Shake-Up In Legal Research: Fastcase Acquires Loislaw From Wolters-Kluwer


[Updated at 10:55 a.m. with statement from Wolters Kluwer.]

The legal research company Fastcase has acquired one of its prime competitors among middle-market legal research providers, Loislaw. Fastcase has purchased Loislaw from Wolters Kluwer, which had acquired it in 2000 for $95 million.

LoisLaw subscribers began receiving notices over the weekend informing them of the news. The letter stated that WK will sunset the Loislaw product effective Nov. 30, and that “we are collaborating with Fastcase so they can offer comparable subscription plans on the Fastcase platform, including Loislaw treatise libraries, at the same or lower prices as your current Loislaw subscription.”

Reached by phone, Fastcase CEO Ed Walters confirmed the acquisition. He said that it was an assets-only purchase that includes the Loislaw brand and domain name and that will move Loislaw’s subscribers to Fastcase. He declined to disclose the purchase price.

In an email, Deborah L. Sauer, executive director strategic communications at Wolters Kluwer Legal & Regulatory, said the deal stemmed from the continued evolution of WK’s business.

In the continued evolution of our business we feel the time is right to further focus our investments in providing the highly valued expert interpretations, insight, guidance, and solutions that enable customers to enhance their decision quality, drive their workflows, and inform confident outcomes.

For subscribers to Loislaw, a key feature has been access to Wolters Kluwer’s library of some 125 treatises in areas of law such as bankruptcy, business, employment, insurance, intellectual property, real estate and others. When they migrate to Fastcase, they will retain that access.

Fastcase has obtained a license from Wolters Kluwer that will allow it to continue to provide access to these treatises to former Loislaw subscribers. The treatises will be indexed and incorporated into the Fastcase site. Fastcase subscribers, however, will not have access to the treatises.

Subscribers will be migrated to the Fastcase service sometime before Nov. 30, when the current Loislaw site will be shut down. Existing subscriptions will be grandfathered at their current or better prices, Walters told me.

So why would either company want this deal? Although Fastcase will not be able to offer the Wolters Kluwer treatises to its own subscribers, it is safe to assume it might hope to do that someday. Lack of secondary research sources such as treatises remains one of the key differentiators between lower-cost research providers such as Fastcase and the large, established providers. Adding treatises to Fastcase would be significant.

As for Wolters Kluwer, it is increasingly focusing its products on the larger-firm market and on highly regulated and specialized areas of law such as corporate finance, securities, tax, banking and health. (I just wrote a review of its new Cheetah research product — which focuses on these areas — for an upcoming issue of the ABA Journal and will be posting a review here as well.) Given that focus, it no longer makes much sense for the company to spend resources on a product such as Loislaw that does not fit with its market.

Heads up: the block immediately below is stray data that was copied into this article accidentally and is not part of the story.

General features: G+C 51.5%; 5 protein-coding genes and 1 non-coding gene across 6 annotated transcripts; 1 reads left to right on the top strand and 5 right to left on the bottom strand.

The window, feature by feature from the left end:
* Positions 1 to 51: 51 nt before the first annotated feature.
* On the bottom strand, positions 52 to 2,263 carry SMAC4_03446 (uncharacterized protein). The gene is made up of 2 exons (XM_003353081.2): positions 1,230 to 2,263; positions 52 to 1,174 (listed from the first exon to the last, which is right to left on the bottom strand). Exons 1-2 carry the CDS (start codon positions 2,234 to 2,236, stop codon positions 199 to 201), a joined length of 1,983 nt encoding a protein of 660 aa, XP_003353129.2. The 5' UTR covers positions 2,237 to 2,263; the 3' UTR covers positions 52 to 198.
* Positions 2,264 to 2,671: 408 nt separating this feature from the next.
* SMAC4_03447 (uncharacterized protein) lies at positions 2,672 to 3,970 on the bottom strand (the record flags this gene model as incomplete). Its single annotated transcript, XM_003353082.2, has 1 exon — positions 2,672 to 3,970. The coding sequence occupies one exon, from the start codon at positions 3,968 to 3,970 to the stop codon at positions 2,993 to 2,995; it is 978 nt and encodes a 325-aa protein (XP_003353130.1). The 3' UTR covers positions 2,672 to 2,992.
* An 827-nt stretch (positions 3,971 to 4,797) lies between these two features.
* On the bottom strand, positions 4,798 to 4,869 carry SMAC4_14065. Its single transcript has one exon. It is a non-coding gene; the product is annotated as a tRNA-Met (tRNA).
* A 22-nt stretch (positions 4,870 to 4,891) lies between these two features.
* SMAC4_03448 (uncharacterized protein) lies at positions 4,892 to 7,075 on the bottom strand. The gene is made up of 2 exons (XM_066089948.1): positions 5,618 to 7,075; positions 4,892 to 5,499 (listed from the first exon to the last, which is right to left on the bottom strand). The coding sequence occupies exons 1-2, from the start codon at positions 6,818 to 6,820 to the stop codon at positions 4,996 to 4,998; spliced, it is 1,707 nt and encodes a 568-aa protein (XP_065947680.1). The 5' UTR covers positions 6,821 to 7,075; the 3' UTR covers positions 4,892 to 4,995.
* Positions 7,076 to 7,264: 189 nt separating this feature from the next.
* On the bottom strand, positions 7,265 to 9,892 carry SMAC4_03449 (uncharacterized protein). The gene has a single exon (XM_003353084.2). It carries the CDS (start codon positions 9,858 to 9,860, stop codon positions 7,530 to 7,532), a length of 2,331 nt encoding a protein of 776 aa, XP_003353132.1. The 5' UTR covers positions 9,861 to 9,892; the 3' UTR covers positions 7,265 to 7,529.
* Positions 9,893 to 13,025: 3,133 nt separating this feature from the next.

Some Loislaw History

Loislaw was one of the first electronic legal research services to offer smaller-firm lawyers a lower-cost alternative to Westlaw or LexisNexis for researching cases and statutes. It was founded in 1987 by Kyle D. Parker, the Arkansas lawyer who served as its CEO until the sale to Wolters Kluwer.

Its first product was a comprehensive legal database on CD-ROM introduced in 1989. It launched is online version at in 1996. By 2000, the online site had grown to cover primary legal materials for all 50 states, all federal appellate courts, the U.S. Code, the Code of Federal Regulations and the Federal Register.

It was also one of the first online research services to offer flat-rate pricing. (The first, I believe, was VersusLaw, which was founded in 1985 and launched a website in 1995.)


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  • I’m not a Loislaw subscriber, but my research for a soon-to-be released e-book chapter (and accompanying CLE presentation) about legal research options revealed that Loislaw subscribers had to pay extra for access to WK treatises (for pricing, it was necessary to contact WK).

    • Bob Ambrogi

      Well, this deal promises Loislaw’s subscribers will pricing that is the same or better than what they had before.

    • center4justice

      That’s interesting. Our subscription to Loislaw included access to the WK treatises at no extra cost.

      • From your username, it looks like you are with a public interest organization. Perhaps WK provided your organization with additional content at no charge for that reason.

  • Michelle Brown

    Hi Robert, that’s an eye-opener. I’m also not a Loislaw or Fastcase subscriber, but I’d like to urge you to check out Juritool. It has been an interesting journey for my legal research. Tried it for 2 weeks and fell for it. Please check it out and advise me on whether this is what the legal field needs.